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Boisi Center for Religion and American Public Life

What's So Political About 'Political Islam'?

recap

David DiPasquale, professor of the practice of political science at Boston College, studies the intersection between Islamic law and political thought in pre-modern and contemporary contexts. In a September 12 lunch lecture at the Boisi Center, he brought this focus to bear on the question: “What do we mean when we call Islam ‘political’?”  He contended that placing the word ‘political’ in front of Islam is an unhelpful and distorting Western bias.

DiPasquale highlighted how in Islam man is seen as inherently political. However, with the beginning of the Enlightenment in the 17th century, writers such as Benedict de Spinoza and Thomas Hobbes began to articulate worldviews that cast ‘political’ as an unnatural concept. DiPasquale then argued that when ‘political’ is used to describe Islam, it is used to distance Islam from this Western post-Enlightenment view. If politics are somehow unnatural to society, then politics are certainly unnatural to religious belief and practice.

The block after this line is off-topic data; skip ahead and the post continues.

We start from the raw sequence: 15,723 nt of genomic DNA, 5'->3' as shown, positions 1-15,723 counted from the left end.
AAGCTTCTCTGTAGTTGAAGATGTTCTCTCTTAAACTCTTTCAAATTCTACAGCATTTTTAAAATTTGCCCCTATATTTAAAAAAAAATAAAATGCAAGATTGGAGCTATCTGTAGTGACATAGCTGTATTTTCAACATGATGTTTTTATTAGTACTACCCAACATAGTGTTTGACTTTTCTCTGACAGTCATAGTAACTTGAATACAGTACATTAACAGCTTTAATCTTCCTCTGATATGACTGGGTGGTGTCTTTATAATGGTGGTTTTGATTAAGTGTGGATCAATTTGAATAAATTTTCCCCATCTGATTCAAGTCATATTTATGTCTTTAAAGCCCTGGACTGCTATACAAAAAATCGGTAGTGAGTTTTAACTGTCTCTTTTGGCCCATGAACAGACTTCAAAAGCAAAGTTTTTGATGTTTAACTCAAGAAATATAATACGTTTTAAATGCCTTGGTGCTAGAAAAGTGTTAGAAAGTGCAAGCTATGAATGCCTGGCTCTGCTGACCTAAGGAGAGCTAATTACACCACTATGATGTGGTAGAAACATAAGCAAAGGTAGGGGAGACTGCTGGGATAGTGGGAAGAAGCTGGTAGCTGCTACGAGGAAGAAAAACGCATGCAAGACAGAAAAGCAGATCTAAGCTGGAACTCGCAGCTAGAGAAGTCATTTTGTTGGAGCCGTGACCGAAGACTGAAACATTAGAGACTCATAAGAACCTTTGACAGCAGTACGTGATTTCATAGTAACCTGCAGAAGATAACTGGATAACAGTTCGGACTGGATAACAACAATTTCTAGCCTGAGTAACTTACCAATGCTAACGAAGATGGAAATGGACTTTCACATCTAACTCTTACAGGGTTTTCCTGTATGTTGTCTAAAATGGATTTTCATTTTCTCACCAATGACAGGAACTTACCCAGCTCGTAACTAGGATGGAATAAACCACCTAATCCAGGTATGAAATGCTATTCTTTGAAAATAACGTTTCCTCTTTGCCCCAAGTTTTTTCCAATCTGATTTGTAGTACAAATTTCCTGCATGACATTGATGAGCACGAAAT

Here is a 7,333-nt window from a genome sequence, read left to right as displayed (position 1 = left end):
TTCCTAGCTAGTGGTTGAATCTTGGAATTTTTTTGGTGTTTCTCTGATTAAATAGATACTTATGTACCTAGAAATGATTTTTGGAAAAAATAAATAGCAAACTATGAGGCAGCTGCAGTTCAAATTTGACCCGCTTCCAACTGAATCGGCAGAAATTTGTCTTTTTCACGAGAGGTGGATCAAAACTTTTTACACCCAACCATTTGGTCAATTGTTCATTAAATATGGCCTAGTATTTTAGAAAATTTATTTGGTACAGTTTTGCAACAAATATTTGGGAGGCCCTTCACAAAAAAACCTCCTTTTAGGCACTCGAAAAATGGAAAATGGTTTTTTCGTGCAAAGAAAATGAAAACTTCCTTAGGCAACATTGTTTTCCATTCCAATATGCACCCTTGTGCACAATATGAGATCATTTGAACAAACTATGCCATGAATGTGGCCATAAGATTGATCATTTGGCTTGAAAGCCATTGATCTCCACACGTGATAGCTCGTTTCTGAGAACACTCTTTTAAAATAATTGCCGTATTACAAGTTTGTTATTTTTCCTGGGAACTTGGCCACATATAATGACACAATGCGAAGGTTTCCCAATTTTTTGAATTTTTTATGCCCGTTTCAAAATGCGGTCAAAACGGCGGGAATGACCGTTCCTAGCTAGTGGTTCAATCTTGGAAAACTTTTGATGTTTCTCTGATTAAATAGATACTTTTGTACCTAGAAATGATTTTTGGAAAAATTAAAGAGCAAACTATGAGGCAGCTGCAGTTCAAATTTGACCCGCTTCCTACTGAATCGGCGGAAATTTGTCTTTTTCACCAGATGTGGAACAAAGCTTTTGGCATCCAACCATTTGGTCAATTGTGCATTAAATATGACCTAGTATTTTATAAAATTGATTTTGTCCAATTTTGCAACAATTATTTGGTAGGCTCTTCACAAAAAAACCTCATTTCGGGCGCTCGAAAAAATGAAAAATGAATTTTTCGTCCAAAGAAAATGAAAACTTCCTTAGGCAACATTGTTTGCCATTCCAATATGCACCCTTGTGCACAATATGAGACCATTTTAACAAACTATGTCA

This, DiPasquale outlined, contributes to how the West understands the “public” versus “private” sphere. In Islam, there is no private sphere; “God is closer to you than your jugular.” Indeed, Sharia, an Islamic legal code introduced in the seventh century, seeks to manage the everyday lives of Muslims in a manner that is widely seen as ‘political’ today. So, DiPasquale concluded, when Western understandings of Islam take on the language of “Islamism,” Islam becomes a monolithic human ideology in the same vein as communism, and must be “cured” by liberal ideals.  

In the question and answer session that followed, audience members wondered about the implicit and explicit contributions of political thought on religious teaching across religious traditions.